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[S4E5] Quite A Ride EXCLUSIVE

In a flashforward to 2010,[a] Saul Goodman and Francesca Liddy frantically clear out his office, and she agrees to be at a telephone booth on November 12 at 3 p.m. to receive a call.[b][c] He gives her money and an attorney's business card and tells her that if she needs help she should say "Jimmy" sent her. As she leaves, Saul claims the last few years have been "quite a ride", then calls Ed Galbraith for a new identity.

[S4E5] Quite a Ride


We open in a flash-forward, during the final hours of Saul Goodman & Associates, as Saul, looking dishevelled and sporting a broken nose, retrieves a satchel full of cash from the ceiling while Francesca shreds documents. Saul tears open the "We the People" wallpaper behind his desk and takes out his shoebox, which he places inside his luggage. He hands over two wads of cash to Francesca. Saul tells her that the police will undoubtedly come talk to her at some point, and asks her what she is going to tell them. "Talk to my attorney," she laconically replies. Saul then give her Ed's business card, and tells her to say that "Jimmy" sent her. He also asks about their appointment on November 12. Francesca replies that she will be there, "but if it doesn't ring at 3 on the dot, I'm gone." Jimmy just assures her that it will. Believing that they have taken care of everything, Jimmy somewhat awkwardly tries to lighten the dower mood as he quips, "Quite a ride, huh?" and offers Francesca a hug. But she just waves off his gesture with a nonchalant "Yup," and walks out to dispose of the shredded documents. As soon as she is out the door, Saul runs doubles back to his desk and takes out a disposable cell phone from his desk drawer and calls Ed. After finishing the call, Saul immediately breaks the phone, and takes a last look around his office with a look of utter defeat on his face.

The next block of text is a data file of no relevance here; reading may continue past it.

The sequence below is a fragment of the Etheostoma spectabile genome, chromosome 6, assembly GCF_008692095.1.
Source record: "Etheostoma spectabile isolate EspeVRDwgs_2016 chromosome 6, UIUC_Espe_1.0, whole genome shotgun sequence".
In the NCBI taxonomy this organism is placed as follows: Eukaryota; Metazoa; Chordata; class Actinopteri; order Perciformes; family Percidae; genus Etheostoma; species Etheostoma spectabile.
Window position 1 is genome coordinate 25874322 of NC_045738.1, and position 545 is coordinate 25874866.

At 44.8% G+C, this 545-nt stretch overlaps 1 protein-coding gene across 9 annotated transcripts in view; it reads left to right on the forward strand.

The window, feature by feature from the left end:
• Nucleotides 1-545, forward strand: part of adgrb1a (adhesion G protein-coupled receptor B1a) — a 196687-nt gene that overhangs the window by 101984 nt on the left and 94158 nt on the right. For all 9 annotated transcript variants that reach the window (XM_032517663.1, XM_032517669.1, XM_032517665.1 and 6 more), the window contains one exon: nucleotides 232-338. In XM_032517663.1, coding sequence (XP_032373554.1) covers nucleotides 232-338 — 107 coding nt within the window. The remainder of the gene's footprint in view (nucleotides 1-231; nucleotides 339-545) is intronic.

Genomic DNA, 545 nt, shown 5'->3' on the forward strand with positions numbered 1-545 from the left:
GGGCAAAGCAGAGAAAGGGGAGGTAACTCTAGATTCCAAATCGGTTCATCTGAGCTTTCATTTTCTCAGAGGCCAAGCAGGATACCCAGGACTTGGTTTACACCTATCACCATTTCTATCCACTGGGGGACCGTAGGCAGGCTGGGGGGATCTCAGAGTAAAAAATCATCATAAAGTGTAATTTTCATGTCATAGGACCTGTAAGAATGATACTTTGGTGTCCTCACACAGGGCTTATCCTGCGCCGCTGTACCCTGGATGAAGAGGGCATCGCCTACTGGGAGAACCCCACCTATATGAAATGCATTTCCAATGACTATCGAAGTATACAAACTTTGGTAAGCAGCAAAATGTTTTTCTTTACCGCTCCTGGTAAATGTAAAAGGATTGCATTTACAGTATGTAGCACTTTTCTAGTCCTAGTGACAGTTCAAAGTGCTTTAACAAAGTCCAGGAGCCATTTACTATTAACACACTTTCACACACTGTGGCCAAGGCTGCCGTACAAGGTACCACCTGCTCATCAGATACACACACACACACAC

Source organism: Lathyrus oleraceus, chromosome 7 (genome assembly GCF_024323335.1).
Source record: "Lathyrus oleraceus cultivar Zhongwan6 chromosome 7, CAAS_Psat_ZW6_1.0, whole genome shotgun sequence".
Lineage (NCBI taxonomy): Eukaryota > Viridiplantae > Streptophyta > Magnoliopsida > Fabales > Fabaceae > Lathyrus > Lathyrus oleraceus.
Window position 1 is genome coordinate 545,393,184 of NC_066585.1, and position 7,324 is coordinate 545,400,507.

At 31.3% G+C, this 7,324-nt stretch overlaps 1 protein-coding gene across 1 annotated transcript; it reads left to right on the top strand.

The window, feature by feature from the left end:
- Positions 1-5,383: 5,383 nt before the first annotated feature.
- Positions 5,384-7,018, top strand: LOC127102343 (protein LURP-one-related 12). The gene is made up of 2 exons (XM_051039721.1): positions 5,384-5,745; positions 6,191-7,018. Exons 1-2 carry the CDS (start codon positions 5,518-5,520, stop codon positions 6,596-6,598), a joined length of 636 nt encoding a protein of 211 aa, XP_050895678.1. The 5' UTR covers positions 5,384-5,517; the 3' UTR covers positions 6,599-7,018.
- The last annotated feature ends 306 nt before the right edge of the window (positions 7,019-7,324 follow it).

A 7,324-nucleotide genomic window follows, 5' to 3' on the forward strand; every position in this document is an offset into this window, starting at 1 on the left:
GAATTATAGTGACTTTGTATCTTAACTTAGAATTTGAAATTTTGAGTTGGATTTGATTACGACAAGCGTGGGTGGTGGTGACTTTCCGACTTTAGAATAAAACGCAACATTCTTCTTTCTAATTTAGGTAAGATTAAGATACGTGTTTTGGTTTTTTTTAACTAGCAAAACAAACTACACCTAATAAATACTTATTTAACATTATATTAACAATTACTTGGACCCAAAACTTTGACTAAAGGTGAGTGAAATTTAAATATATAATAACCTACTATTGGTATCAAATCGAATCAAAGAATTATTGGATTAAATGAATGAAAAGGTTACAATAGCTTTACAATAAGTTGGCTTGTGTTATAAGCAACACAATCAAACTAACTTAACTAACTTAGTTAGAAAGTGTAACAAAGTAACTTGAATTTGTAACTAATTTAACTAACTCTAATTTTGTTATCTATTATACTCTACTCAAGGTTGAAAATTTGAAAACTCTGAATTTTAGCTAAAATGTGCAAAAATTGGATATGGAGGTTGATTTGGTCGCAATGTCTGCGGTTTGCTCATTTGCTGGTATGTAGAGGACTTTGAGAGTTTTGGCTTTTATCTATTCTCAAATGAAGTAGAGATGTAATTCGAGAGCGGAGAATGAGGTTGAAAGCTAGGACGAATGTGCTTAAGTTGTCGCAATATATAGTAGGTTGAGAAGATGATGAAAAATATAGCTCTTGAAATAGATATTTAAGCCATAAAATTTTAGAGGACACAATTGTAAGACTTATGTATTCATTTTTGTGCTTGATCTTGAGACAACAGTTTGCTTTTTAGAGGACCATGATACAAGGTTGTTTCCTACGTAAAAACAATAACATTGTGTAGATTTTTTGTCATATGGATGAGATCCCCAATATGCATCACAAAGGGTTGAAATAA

Actually, it probably goes without saying, but at this point Better Call Saul never takes a day off when it comes to quality. This show is humming along like a freight train, gliding effortlessly yet with unmistakable power from moment to moment, scene to scene, sequence to sequence, character to character, episode to episode. Its destination is death. As Saul (Bob Odenkirk) himself puts it in this episode's cold open, "Quite a ride, huh?"

Kim is no longer a spectator at the court and has a client to defend in a case. It's easy to forget how tenacious and cutthroat of a lawyer she is at times because of her more restrained presence around Jimmy, but it's on full display here, and it's quite the sight to behold. She outmaneuvers the prosecutor effortlessly to get the defendant an exemplary plea deal and then proceeds to chew his ear out for showing her sass. It's a side to her that, frankly, viewers would not mind seeing more.

'Talk' closed out with Mike being propositioned by Gus for a new task, and in 'Quite a Ride' we get to see what this secretive task is. Mike, still ever-suspicious and fastidious, stakes out engineers who can make Gus's underground lab a reality. Quality meth has been hard to come by, and with the Salamanca clan crippled, the door is open for the Los Pollos Hermanos supremo to stride in and claim the market. As intimidating as ever, and aided by some brilliant cinematography, he walks out from the shadows to seal the deal with a peculiar German man, unknowingly setting forth a chain of events that will lead to his own demise.

After his death, the crew was lied to about the reason for Ziegler's disappearance but they knew the truth. Kai, who Ziegler had defended before, seemed quite glad that his boss had been killed. This was strange considering the fact that Ziegler had vouched for him when Mike wanted to send him back to Germany. Casper, on the other hand, was quite heartbroken about Ziegler's death.